US chess grandmaster ‘probably cheated’ in more than 100 online games, investigation finds


A 19-year-old American chess grandmaster ‘probably cheated’ in more than 100 online games, including several prize money events, according to a survey by an online platform where many top players go clash.

Chess.com published the 72-page report on Tuesday, a month after the world’s highest-rated chess player withdrew from a tournament after grandmaster Hans Niemann defeated him.

World chess champion Magnus Carlsen, 31, has withdrawn from the event after outlining the young player’s progress as “unusual” and suggesting he wasn’t “fully focused on the game” when Niemann beat him on September 4 at the Sinquefield Cup in St. Louis.

Tuesday’s report said that while there were “many remarkable signals and unusual patterns” in Niemann’s play, there was no evidence that he cheated in the game against Carlsen and no “direct evidence proving that he had cheated in other over-the-board, or in-person, games in the past.

But the report concluded that Niemann likely cheated in more than 100 online games, saying that while his performance in some of the matches “may appear to be within the realm of certain statistical possibilities, the likelihood of a single player doing as well in as many matches. games is incredibly low.

“I won’t back down”

Niemann did not immediately respond to a request for comment from NBC News.

After beating Christopher Yoo in the first round of the U.S. Championship in St. Louis, Niemann was asked Wednesday to address the “elephant in the room” during a post-match interview with the Saint Louis Chess Club.

“This game is a message for everyone,” he said in his first public comments since the Chess.com report was published. “It all started with me saying, ‘Chess speaks for itself,’ and I think this game speaks for itself and showed the chess player that I am.”

Niemann said the game “also showed that I won’t back down and play my best chess here no matter how much pressure I’m under and that’s all I have to say about this game. And you know, “chess speaks for itself. That’s all I can say.”

When the interviewer tried to ask another question, Niemann cut him off.

“I’m sorry, that’s all,” he said. “You can leave that to your own interpretation, but thank you. That’s it. That’s all I’d like to say, because it was such a beautiful game that I don’t even need to describe it.

Niemann admitted to cheating in the past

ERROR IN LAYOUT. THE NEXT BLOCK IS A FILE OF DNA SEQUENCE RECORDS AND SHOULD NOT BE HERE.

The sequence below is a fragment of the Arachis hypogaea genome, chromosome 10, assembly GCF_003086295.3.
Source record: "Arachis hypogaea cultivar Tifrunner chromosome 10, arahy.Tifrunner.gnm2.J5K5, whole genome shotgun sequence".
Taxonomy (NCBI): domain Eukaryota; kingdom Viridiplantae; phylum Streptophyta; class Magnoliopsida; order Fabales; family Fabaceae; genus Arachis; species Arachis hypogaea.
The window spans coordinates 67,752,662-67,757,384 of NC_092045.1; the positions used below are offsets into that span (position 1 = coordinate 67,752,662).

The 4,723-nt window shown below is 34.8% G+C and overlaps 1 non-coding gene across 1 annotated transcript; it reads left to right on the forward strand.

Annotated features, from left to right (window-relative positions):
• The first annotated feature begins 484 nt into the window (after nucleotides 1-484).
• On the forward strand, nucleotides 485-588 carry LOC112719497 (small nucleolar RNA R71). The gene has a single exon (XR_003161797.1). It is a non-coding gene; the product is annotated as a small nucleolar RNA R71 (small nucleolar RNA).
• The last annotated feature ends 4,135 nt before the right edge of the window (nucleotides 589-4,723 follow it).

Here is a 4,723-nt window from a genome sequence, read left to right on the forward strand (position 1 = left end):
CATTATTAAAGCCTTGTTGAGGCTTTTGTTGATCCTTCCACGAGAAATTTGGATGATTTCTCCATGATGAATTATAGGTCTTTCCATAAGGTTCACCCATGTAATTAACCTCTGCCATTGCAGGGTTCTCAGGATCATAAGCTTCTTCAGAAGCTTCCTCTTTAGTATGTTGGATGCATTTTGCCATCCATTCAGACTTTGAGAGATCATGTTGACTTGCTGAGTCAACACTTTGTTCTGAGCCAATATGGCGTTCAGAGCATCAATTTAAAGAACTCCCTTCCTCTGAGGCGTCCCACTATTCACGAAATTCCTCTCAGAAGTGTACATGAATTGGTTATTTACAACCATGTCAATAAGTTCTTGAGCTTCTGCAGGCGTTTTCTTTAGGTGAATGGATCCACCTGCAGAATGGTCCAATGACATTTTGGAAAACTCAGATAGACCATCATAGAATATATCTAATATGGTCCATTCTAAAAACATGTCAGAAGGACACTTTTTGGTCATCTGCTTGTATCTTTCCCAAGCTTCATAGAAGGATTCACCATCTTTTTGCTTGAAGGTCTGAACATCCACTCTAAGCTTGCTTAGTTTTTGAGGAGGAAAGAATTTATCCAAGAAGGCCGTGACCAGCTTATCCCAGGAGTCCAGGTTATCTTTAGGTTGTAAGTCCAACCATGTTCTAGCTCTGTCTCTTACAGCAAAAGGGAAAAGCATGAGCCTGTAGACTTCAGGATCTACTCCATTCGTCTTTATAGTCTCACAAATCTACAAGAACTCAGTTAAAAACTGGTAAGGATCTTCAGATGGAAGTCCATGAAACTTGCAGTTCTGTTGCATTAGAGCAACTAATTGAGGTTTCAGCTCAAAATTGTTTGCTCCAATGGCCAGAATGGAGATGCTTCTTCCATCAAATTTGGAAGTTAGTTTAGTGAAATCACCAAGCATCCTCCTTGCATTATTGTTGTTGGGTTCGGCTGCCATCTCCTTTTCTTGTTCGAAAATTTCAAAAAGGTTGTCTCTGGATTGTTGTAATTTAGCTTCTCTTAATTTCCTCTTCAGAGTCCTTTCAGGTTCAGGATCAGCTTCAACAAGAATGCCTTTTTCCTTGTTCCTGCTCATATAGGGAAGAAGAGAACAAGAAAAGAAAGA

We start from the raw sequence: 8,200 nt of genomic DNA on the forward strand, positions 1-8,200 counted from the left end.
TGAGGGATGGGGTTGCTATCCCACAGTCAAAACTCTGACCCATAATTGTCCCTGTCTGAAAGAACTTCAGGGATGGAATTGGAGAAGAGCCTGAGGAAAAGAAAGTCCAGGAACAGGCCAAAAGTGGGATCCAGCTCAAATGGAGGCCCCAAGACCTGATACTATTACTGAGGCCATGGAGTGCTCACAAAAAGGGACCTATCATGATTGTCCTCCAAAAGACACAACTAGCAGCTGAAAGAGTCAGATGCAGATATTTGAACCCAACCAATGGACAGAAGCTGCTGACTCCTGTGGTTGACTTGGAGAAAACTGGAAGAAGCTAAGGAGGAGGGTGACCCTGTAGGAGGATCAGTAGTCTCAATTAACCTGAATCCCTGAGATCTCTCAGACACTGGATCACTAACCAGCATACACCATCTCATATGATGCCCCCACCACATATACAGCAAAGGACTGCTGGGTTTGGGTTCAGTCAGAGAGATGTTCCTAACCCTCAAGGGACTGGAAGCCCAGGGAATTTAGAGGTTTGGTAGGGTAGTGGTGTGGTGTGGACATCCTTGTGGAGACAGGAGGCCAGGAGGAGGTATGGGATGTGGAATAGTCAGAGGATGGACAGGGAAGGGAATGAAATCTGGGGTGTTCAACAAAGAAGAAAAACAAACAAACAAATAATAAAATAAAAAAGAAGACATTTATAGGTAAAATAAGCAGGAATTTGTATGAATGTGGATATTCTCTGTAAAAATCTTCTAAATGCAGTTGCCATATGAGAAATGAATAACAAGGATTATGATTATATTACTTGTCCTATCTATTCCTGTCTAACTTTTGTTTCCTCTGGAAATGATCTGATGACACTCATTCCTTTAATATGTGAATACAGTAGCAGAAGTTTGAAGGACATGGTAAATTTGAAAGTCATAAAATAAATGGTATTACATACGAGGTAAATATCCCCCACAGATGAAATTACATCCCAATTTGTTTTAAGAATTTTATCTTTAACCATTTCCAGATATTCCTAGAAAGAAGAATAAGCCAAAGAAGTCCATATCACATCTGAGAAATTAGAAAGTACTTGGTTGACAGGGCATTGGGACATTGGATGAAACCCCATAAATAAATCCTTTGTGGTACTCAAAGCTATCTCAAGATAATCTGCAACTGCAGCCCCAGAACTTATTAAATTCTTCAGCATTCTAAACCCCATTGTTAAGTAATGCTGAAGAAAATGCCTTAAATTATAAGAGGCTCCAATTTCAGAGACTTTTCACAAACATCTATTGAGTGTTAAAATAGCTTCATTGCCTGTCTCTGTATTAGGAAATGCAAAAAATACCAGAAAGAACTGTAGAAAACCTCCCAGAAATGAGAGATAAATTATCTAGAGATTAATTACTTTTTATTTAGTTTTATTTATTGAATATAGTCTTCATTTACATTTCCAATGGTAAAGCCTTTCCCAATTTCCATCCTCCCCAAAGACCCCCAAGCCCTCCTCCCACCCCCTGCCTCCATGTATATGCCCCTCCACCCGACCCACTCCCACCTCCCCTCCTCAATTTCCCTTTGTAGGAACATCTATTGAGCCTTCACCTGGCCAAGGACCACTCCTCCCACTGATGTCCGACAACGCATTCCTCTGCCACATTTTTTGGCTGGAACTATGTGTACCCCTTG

Chess.com’s findings were first reported by The Wall Street Journal.

The site’s cheat detection system tracks player performance and time usage, and it compares the moves a player makes to the moves a chess engine would make, among other things, according to the report.

The day after the game against Carlsen, the site informed Niemann that his invitation to the Chess.com World Championship had been revoked, as had his access to the site, according to the report.

The report said the decision was made “based on our experience with him in the past, growing suspicions among top players and our team as to his rapid rise in the game, the bizarre circumstances and explanations for his victory over Magnus, as well as Magnus’ unprecedented experience. Withdrawal.”

In an interview last month with the Saint Louis Chess Club, Niemann admitted to cheating in an online tournament when he was 12 and in an unranked game when he was 16 which he described as an “absolutely ridiculous mistake”.

“After that, other than when I was 12, I never, ever in my life cheated in an overboard game, in an online tournament,” he said. “I tell my truth because I don’t want any misrepresentation. I am proud of myself to have learned from this mistake.

“Now I’ve given everything to chess,” he added.

Last week, the International Chess Federation said its Fair Play Committee had formed a panel to investigate Carlsen’s claims that Niemann had cheated, and Niemann’s own statement about online cheating.

Hans Niemann during the ninth round of the Sinquefield Cup.
Lennart Ootes / Chess Grand Tower

A prior ban

The Chess.com report pointed out that the site banned Niemann two years ago after suspecting him of cheating at events and matches. In a phone call with the site’s chess director, Niemann reportedly confessed to cheating and told his followers on the Twitch streaming platform that he was closing his account.

In screenshots of messages from November 2020 included in the report, Niemann appears to ask the official, Danny Rensch, if he could make an exception to the ban and allow him to play in the upcoming US Chess Qualifiers.

Rensch refuses, saying the site can’t risk it participating in such a high-profile event. He would be allowed to resume some games in January 2021, Rensch says, according to the screenshot.

“It’s more than fair and I really appreciate you trusting me and giving me this chance,” Niemann appears to say in the posts. “I also agree and I don’t think I should play.”

In last month’s Saint Louis Chess Club interview, Niemann said he was grateful to Rensch for handling the previous ban privately and giving him a chance to redeem himself. But he said Chess.com was now jumping on Carlsen’s innuendo after their match.

“I think it’s completely unfair, it’s a targeted attack, and if you look at my games, it has nothing to do with my games,” he said in the interview. “They only did this because of what Magnus said.”



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